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Add final check to EmrEtlRunner to check no dupes #82

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alexanderdean opened this Issue Nov 11, 2012 · 13 comments

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alexanderdean commented Nov 11, 2012

On a massive run, I had a problem where at the end there were a few files left in In Bucket which were also copied to Processing Bucket. This could lead to dupes in the output data.

Worth checking after the move In Bucket -> Processing Bucket, that none of the files left in the In Bucket are duplicates (i.e. also in Processing Bucket). And delete them if they are.

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mtibben Nov 11, 2012

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I've run into this myself, and I believe this could be an issue with S3 consistency. The files do disappear in time... but for some reason some files get stuck and take up to 24 hours to disappear

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mtibben commented Nov 11, 2012

I've run into this myself, and I believe this could be an issue with S3 consistency. The files do disappear in time... but for some reason some files get stuck and take up to 24 hours to disappear

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alexanderdean Nov 11, 2012

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Hey @mtibben - thanks, that's good to know. I'm going to leave this ticket open for a while to monitor what's going on.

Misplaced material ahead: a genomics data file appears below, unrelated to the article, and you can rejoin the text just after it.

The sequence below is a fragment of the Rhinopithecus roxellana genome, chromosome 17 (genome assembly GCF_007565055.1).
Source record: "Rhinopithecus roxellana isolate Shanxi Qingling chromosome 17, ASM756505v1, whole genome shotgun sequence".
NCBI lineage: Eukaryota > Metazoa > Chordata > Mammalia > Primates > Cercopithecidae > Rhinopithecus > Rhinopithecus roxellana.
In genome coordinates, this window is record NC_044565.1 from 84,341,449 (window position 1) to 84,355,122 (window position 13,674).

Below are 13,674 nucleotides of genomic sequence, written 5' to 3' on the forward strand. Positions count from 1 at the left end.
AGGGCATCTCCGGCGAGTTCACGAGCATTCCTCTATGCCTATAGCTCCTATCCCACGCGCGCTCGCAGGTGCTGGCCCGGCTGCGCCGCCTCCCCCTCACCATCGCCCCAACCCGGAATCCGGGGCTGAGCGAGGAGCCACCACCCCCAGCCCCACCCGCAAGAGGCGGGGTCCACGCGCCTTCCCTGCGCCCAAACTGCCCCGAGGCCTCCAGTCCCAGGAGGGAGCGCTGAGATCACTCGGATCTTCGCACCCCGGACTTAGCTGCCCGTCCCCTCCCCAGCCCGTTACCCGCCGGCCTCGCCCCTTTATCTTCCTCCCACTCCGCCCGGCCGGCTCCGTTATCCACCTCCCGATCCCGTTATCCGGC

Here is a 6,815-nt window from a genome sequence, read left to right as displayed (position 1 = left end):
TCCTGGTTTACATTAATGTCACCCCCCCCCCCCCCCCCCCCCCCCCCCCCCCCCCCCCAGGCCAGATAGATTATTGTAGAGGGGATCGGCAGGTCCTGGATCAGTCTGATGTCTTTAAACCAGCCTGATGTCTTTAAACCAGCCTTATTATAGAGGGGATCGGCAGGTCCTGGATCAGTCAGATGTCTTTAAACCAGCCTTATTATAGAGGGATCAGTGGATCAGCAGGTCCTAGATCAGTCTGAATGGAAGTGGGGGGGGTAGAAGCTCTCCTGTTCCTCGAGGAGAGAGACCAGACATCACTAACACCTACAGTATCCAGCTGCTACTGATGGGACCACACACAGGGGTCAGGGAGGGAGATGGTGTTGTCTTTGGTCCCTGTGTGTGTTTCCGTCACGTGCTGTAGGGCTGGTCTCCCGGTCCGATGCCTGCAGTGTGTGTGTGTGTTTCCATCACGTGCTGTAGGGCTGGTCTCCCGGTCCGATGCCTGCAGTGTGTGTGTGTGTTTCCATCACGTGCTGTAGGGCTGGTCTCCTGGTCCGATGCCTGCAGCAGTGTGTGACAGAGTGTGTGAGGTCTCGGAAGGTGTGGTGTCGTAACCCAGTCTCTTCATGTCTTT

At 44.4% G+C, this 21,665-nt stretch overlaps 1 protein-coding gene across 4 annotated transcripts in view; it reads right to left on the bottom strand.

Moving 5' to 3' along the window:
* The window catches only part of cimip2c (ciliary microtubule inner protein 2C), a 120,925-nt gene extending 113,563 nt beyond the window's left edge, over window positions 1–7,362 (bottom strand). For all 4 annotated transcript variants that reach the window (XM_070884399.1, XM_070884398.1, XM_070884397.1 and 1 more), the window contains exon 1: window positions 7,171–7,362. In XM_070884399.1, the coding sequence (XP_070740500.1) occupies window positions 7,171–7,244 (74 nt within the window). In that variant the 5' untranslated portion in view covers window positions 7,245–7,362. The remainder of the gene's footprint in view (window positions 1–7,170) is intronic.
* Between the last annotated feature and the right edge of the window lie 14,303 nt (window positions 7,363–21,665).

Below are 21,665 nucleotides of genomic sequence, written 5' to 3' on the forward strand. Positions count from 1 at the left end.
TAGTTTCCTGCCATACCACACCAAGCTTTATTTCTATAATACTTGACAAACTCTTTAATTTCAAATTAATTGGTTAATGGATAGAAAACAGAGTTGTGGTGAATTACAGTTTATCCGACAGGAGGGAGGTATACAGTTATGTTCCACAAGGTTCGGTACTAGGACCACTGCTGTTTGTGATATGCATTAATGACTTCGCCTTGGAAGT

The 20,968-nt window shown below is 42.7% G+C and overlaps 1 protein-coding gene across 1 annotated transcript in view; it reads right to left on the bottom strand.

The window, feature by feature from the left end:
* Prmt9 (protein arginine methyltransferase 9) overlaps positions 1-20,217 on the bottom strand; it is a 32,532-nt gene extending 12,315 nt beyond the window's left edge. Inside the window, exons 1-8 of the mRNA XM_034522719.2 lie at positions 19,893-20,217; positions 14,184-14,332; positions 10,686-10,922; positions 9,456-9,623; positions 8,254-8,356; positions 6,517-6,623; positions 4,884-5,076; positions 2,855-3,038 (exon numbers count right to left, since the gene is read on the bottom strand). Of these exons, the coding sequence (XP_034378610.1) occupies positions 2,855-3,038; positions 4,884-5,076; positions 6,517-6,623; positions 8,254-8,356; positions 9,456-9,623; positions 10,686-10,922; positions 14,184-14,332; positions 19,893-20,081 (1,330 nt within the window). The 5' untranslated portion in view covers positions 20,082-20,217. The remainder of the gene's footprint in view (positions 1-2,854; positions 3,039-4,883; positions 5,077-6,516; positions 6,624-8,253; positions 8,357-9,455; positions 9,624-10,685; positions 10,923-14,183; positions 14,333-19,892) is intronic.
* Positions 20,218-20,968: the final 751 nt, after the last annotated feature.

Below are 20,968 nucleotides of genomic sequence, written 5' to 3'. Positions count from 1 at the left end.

I've been doing a historic run of 3 months' CloudFront logs for a pretty small site - it's been quite disappointing how much time the S3 file moves to Processing and Archiving have gone. Over 12 hours each (vs 2 hours for the EMR job with 5 m1.smalls)...

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alexanderdean commented Nov 11, 2012

Hey @mtibben - thanks, that's good to know. I'm going to leave this ticket open for a while to monitor what's going on.

I've been doing a historic run of 3 months' CloudFront logs for a pretty small site - it's been quite disappointing how much time the S3 file moves to Processing and Archiving have gone. Over 12 hours each (vs 2 hours for the EMR job with 5 m1.smalls)...

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mtibben Nov 11, 2012

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Yeah, this is a problem with big runs.. I have been bumping up the S3 concurrency constant when I need to do a big run, which does seem to help

Something else that @larsyencken has just started doing is aggregating the cloudfront logs hourly. That way there are only 24 files per day.. This is a quick and dirty python script that's running at the moment, but perhaps we could add an aggregation step to EmrEtlRunner?

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mtibben commented Nov 11, 2012

Yeah, this is a problem with big runs.. I have been bumping up the S3 concurrency constant when I need to do a big run, which does seem to help

Something else that @larsyencken has just started doing is aggregating the cloudfront logs hourly. That way there are only 24 files per day.. This is a quick and dirty python script that's running at the moment, but perhaps we could add an aggregation step to EmrEtlRunner?

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That's definitely interesting! Is the Python script pulling the files down from S3, aggregating and re-uploading?

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alexanderdean commented Nov 11, 2012

That's definitely interesting! Is the Python script pulling the files down from S3, aggregating and re-uploading?

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Yes exactly

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mtibben commented Nov 11, 2012

Yes exactly

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larsyencken Nov 12, 2012

Some more details.

What it does It scans an S3 bucket for new CloudFront logs. It keeps a manifest of files already included for each hour, and only fetches logs from S3 which aren't in the manifest for that hour. We then only need to upload hours which have changed.